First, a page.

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Ask A Pastor: Should I do public confession of faith if I disagree with something in my church?

Question:

Confession of Faith – when you do confession of faith, are you doing it to the church or are you doing it to God? What i mean is, if you don’t like the direction that your church is going, would you advise to wait to make confession of faith in a church where you actually believe all the things that they are preaching/promoting? I am in a church right now that I don’t all agree with but my parents are in it (they think the same way as me) and I’m almost the age to make the decision or not to take confession of faith classes. Should I wait or should I not? Or am I only really doing it to God?


Answer:

When we make public confession of faith we actually are doing something toward God and something with respect to the church. With respect to God, we are publicly confessing Him to be our God, that by His grace we aim to live for His glory, and that we want to be held accountable if we don’t live that way. With respect to the church, we are joining ourselves to a particular local church. By the wording of your question, it is hard to discern to what degree your church is departing from God’s Word or our doctrinal standards. Perhaps a few questions might help. Are doctrinal errors or heresies being preached or taught? If so, these should be addressed directly with the elders before making confession of faith there. Are there activities that promote unbiblical practices or ideas? These too should be brought to the leadership. The point is, the more serious the issues, the more hesitant we should be in becoming a member of a particular church. Having said that, let me share something written by Kristin Couch that may be helpful in your decision-making:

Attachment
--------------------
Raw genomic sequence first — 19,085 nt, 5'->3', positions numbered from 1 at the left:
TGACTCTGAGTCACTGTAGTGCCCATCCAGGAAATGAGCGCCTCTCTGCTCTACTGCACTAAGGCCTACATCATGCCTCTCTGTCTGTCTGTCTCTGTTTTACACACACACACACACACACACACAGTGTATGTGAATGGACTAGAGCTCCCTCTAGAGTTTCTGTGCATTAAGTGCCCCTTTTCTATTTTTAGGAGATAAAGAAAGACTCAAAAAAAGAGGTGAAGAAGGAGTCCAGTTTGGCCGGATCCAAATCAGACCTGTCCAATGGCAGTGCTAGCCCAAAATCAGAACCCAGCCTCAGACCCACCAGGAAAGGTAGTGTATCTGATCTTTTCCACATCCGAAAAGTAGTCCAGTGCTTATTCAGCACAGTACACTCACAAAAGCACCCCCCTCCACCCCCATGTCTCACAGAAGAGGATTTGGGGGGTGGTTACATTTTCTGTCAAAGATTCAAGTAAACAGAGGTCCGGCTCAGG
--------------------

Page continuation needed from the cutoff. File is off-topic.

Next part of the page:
Please stay. Stay in your Bible preaching church with imperfect people, imperfect pastors and imperfect teachers. Stay and commit to hiding God’s word in your heart, reading and meditating every single day. Stay and humbly repent of your own sins. Stay and pray for others. Stay and serve. Stay and speak a kind word. Stay and confront a grievous sin. Stay and be confronted. Stay and forgive. Stay and encourage your pastor, who is often left alone to carry the weight of his calling and the weight of his flock. Stay and temper your complaints, placing them before the Almighty God in prayer before taking further action. Stay and put a hand on a discouraged shoulder, and in doing so encourage the entire church body to move towards unity. Stay and show forbearance and long- suffering; modeling commitment for your spouse, your children, and your grandchildren in the midst of this transient world. Stay and extend deference to the non-essential opinions of others. Stay and be the church without owning the church, because the church belongs to God. Stay and be changed.

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